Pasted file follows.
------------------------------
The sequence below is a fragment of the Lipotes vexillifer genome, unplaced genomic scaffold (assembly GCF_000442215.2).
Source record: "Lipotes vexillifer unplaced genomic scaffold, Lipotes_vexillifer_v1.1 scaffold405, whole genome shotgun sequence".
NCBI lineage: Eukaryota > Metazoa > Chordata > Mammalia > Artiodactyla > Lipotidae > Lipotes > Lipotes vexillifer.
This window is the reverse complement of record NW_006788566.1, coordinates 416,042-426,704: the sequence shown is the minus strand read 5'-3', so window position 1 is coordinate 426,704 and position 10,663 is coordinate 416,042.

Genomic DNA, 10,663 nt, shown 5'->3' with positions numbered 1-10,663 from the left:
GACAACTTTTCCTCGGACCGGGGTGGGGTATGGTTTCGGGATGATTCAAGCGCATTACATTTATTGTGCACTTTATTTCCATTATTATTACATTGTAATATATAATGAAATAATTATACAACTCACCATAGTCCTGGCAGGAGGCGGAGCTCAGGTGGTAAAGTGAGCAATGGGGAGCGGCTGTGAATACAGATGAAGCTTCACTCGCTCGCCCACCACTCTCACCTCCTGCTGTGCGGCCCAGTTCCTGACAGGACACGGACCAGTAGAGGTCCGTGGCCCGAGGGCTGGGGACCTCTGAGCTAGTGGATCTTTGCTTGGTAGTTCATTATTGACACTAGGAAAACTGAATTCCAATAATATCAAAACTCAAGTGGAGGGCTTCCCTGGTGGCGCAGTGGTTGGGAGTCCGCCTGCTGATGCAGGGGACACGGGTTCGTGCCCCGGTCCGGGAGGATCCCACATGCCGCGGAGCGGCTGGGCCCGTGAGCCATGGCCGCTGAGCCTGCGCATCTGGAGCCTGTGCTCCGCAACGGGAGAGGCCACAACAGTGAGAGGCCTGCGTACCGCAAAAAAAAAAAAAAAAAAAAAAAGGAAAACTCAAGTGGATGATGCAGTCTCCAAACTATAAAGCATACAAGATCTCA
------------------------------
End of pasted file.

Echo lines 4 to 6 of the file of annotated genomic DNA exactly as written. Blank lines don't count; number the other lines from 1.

This window is the reverse complement of record NW_006788566.1, coordinates 416,042-426,704: the sequence shown is the minus strand read 5'-3', so window position 1 is coordinate 426,704 and position 10,663 is coordinate 416,042.

Genomic DNA, 10,663 nt, shown 5'->3' with positions numbered 1-10,663 from the left:
GACAACTTTTCCTCGGACCGGGGTGGGGTATGGTTTCGGGATGATTCAAGCGCATTACATTTATTGTGCACTTTATTTCCATTATTATTACATTGTAATATATAATGAAATAATTATACAACTCACCATAGTCCTGGCAGGAGGCGGAGCTCAGGTGGTAAAGTGAGCAATGGGGAGCGGCTGTGAATACAGATGAAGCTTCACTCGCTCGCCCACCACTCTCACCTCCTGCTGTGCGGCCCAGTTCCTGACAGGACACGGACCAGTAGAGGTCCGTGGCCCGAGGGCTGGGGACCTCTGAGCTAGTGGATCTTTGCTTGGTAGTTCATTATTGACACTAGGAAAACTGAATTCCAATAATATCAAAACTCAAGTGGAGGGCTTCCCTGGTGGCGCAGTGGTTGGGAGTCCGCCTGCTGATGCAGGGGACACGGGTTCGTGCCCCGGTCCGGGAGGATCCCACATGCCGCGGAGCGGCTGGGCCCGTGAGCCATGGCCGCTGAGCCTGCGCATCTGGAGCCTGTGCTCCGCAACGGGAGAGGCCACAACAGTGAGAGGCCTGCGTACCGCAAAAAAAAAAAAAAAAAAAAAAAGGAAAACTCAAGTGGATGATGCAGTCTCCAAACTATAAAGCATACAAGATCTCA